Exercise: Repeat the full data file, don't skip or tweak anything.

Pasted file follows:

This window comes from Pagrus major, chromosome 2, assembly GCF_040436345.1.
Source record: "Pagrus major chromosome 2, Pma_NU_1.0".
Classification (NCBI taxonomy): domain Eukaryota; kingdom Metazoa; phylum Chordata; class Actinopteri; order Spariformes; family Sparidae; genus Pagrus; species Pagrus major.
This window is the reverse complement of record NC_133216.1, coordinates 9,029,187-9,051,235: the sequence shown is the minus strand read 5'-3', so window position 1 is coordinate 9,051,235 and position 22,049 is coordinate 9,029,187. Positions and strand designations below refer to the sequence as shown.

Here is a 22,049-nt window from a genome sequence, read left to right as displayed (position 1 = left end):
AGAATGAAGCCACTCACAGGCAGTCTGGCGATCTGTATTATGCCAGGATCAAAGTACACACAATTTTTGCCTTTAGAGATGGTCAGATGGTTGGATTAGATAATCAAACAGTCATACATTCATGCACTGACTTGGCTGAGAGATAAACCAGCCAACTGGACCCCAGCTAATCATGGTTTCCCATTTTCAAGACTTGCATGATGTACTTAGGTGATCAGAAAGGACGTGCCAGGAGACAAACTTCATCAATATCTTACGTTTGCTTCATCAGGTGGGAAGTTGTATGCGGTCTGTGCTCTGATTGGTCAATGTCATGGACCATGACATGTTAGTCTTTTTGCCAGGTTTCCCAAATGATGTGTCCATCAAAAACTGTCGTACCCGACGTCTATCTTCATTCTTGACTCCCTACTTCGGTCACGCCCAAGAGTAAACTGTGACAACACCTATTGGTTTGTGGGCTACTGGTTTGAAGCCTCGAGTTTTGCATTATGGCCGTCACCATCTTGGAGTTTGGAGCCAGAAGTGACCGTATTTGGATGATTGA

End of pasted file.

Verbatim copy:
This window comes from Pagrus major, chromosome 2, assembly GCF_040436345.1.
Source record: "Pagrus major chromosome 2, Pma_NU_1.0".
Classification (NCBI taxonomy): domain Eukaryota; kingdom Metazoa; phylum Chordata; class Actinopteri; order Spariformes; family Sparidae; genus Pagrus; species Pagrus major.
This window is the reverse complement of record NC_133216.1, coordinates 9,029,187-9,051,235: the sequence shown is the minus strand read 5'-3', so window position 1 is coordinate 9,051,235 and position 22,049 is coordinate 9,029,187. Positions and strand designations below refer to the sequence as shown.

Here is a 22,049-nt window from a genome sequence, read left to right as displayed (position 1 = left end):
AGAATGAAGCCACTCACAGGCAGTCTGGCGATCTGTATTATGCCAGGATCAAAGTACACACAATTTTTGCCTTTAGAGATGGTCAGATGGTTGGATTAGATAATCAAACAGTCATACATTCATGCACTGACTTGGCTGAGAGATAAACCAGCCAACTGGACCCCAGCTAATCATGGTTTCCCATTTTCAAGACTTGCATGATGTACTTAGGTGATCAGAAAGGACGTGCCAGGAGACAAACTTCATCAATATCTTACGTTTGCTTCATCAGGTGGGAAGTTGTATGCGGTCTGTGCTCTGATTGGTCAATGTCATGGACCATGACATGTTAGTCTTTTTGCCAGGTTTCCCAAATGATGTGTCCATCAAAAACTGTCGTACCCGACGTCTATCTTCATTCTTGACTCCCTACTTCGGTCACGCCCAAGAGTAAACTGTGACAACACCTATTGGTTTGTGGGCTACTGGTTTGAAGCCTCGAGTTTTGCATTATGGCCGTCACCATCTTGGAGTTTGGAGCCAGAAGTGACCGTATTTGGATGATTGA